Bayside children’s author Cassy Polimeni doesn’t need an excuse to visit Mornington Peninsula, but the region has taken on new significance for her in recent years.
‘Generations of my family have lived on the peninsula so it’s always been a second home, but I’m spending even more time here these days. I’ve met so many wonderful local authors and illustrators and we catch up regularly to compare notes and support each other. I always visit Farrells Bookshop when I’m in Mornington, and this year got to sign copies of my own book there which was pretty special. Antipodes in Sorrento is wonderful too.’
Cassy dreamed of being an author from an early age, although she took a roundabout route to get there.
‘I used to sneak off when my parents had visitors to read up a tree, so the introvert urge was strong! I remember telling people I wanted to be an author from about the age of seven, and I’ve had a lot of bookish jobs, but it wasn’t until I was 40 that my first book was published.’
Cassy worked as a bookseller, then an assistant at Penguin Books before turning her hand to magazines where she worked for over a decade, including a stint as editor of Destinations Australia.
‘It’s a cliche, but maternity leave allowed me to dip back into writing for fun, rather than avoiding it because I’d already spent all day on a computer. For me this time coincided with the pandemic and the magazine I worked for shutting down, so all of a sudden I had all this time on my hands and all these ideas.’
The inspiration for her debut picture book The Garden at the End of the World came from seeing Adam Liaw visit the Global Seed Vault in Svalbard, Norway, for an episode of Destination Flavour on SBS.
‘It seemed like something out of a fairytale to me – a treasure trove of seeds hidden in a frozen mountain, surrounded by this incredible Arctic landscape that is home to polar bears and the northern lights. All you can see of the vault from the outside is the entrance, which is lit by a sparkly green art installation.
‘The reason it exists – to maintain biodiversity and food security in the face of war and climate change – is heavy, but hopeful too. That combination of science and magic really captured my imagination. My daughter was two at the time and we were reading a lot of picture books, so the story naturally took that form for me. I was lucky enough to win a national pitching competition (Just Write for Kids Pitch It!), which got the story in front of my publisher, UQP.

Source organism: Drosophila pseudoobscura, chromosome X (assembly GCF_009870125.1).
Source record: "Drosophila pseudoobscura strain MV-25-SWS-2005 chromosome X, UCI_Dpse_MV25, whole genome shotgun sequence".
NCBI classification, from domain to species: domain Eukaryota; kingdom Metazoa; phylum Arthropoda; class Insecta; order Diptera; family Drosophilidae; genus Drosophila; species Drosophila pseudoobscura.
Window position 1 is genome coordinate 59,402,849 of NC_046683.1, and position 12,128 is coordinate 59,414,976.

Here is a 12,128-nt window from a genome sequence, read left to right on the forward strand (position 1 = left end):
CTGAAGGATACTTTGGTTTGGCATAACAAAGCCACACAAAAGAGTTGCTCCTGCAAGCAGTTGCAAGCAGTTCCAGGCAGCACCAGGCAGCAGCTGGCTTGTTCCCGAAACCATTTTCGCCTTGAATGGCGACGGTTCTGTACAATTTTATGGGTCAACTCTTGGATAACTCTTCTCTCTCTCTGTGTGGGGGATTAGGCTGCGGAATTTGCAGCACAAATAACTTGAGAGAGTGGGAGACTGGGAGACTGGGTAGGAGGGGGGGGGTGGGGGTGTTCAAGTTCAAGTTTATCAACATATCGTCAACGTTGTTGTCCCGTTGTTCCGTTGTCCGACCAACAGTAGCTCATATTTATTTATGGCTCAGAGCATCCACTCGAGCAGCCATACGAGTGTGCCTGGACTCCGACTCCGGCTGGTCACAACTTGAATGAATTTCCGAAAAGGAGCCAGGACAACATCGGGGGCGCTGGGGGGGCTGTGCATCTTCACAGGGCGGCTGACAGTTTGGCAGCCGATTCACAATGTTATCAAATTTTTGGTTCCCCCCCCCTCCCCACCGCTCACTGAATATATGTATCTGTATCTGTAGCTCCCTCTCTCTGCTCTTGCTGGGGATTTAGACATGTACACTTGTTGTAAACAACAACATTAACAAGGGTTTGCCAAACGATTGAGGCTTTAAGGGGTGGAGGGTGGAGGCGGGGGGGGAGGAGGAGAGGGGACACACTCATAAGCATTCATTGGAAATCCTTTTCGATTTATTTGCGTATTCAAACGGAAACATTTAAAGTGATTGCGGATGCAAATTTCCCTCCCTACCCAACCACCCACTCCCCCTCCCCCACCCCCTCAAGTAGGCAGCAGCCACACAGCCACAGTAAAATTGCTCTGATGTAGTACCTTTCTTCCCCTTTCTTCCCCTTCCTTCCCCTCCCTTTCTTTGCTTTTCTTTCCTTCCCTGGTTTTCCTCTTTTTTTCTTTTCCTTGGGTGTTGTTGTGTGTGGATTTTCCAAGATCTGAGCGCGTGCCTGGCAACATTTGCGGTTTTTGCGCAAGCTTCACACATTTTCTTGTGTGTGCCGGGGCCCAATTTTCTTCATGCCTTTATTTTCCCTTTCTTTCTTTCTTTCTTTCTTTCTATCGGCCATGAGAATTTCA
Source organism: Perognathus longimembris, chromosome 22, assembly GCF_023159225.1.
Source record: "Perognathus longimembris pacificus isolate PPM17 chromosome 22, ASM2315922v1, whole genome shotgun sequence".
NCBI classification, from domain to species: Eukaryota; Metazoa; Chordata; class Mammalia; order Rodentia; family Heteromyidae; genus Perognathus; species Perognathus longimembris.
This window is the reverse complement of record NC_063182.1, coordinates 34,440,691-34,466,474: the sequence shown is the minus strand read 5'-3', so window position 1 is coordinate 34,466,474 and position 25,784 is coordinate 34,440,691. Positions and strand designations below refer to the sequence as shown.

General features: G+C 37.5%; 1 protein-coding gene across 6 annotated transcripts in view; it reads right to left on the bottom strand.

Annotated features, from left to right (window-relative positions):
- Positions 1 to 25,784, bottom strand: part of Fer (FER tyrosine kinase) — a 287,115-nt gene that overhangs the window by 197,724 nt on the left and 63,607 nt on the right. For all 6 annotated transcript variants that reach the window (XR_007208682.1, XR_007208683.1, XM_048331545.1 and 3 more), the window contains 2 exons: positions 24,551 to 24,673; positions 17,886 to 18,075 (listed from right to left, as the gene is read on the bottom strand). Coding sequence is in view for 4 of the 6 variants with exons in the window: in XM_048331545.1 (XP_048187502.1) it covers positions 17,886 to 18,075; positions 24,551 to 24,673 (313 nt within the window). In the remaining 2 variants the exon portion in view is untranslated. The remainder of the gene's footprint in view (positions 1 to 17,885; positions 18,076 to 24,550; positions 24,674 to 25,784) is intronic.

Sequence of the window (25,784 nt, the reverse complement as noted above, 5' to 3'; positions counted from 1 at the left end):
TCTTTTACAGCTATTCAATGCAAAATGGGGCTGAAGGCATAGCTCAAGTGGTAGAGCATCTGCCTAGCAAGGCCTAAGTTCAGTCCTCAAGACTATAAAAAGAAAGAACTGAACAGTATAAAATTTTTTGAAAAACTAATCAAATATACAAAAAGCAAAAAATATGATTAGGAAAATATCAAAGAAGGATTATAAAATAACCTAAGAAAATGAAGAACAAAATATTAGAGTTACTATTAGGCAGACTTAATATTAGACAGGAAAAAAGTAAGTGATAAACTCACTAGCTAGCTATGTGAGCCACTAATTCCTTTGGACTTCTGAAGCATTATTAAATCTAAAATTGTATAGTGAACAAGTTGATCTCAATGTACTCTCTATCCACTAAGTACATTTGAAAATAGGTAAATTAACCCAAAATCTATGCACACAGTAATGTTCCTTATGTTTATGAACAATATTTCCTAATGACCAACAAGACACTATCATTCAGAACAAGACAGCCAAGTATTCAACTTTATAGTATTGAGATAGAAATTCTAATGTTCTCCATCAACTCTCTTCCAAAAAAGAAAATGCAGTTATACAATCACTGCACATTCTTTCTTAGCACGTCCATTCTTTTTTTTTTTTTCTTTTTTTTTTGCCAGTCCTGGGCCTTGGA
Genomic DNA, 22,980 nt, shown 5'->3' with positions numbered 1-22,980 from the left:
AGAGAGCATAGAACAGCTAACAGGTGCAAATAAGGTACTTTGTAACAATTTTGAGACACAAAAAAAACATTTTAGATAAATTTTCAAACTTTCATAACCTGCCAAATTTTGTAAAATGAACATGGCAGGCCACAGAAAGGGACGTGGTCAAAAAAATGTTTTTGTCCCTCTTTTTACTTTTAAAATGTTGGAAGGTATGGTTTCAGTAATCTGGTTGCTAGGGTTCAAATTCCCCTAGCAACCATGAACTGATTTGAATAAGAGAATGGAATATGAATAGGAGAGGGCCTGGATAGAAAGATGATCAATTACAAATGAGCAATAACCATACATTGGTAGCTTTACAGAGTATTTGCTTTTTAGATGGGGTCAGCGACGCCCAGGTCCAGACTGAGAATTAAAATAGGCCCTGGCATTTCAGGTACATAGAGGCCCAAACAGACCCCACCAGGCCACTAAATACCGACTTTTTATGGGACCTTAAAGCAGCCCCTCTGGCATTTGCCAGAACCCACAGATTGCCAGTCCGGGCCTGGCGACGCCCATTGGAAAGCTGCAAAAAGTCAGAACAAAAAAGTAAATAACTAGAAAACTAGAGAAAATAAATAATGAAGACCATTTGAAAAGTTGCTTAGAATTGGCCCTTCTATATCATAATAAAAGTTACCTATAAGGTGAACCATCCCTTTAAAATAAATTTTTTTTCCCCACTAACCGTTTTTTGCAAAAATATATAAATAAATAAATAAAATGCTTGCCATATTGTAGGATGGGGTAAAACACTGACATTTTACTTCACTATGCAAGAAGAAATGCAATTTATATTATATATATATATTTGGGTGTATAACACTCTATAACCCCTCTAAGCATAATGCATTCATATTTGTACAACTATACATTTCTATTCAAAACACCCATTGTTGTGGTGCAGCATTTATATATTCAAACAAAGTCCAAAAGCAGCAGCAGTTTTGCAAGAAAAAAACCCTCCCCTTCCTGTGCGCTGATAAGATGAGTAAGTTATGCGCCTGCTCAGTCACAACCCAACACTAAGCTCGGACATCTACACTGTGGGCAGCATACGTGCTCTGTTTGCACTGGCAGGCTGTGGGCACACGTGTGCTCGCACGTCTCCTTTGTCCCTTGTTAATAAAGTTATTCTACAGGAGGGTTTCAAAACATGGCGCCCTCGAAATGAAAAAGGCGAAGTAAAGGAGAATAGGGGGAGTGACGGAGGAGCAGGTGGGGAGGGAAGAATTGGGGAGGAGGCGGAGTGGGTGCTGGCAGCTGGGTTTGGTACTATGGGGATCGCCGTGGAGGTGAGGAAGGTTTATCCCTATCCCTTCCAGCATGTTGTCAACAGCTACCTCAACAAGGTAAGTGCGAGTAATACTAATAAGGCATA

‘It’s illustrated by the very talented and award-winning Briony Stewart, and she has done an incredible job bringing the Arctic to life. One of my favourite details are the endpapers which she created using cyanotypes (sun prints) of native plants.
‘The most rewarding thing about publishing a book has been connecting with little readers and watching them engage with the book at kinder visits and library storytimes. They make the best observations and ask the best questions!’
You can find The Garden at the End of the World at all good bookstores, as well as Diggers Club stores throughout Australia, including Dromana.
‘I’ll be appearing at the Harvest Festival at Diggers Dromana from March 9-11 if you would like to say hello, do some seed art and maybe get a book signed.’
Cassy has several other projects in development including a junior fiction series for budding eco warriors and a picture book that celebrates science and wonder.
‘The problem is never coming up with ideas; it’s seeing each one through and not being distracted by the next shiny thing. But the fact that I keep coming back to writing no matter how hard it gets makes me think I’ll be doing it for life.’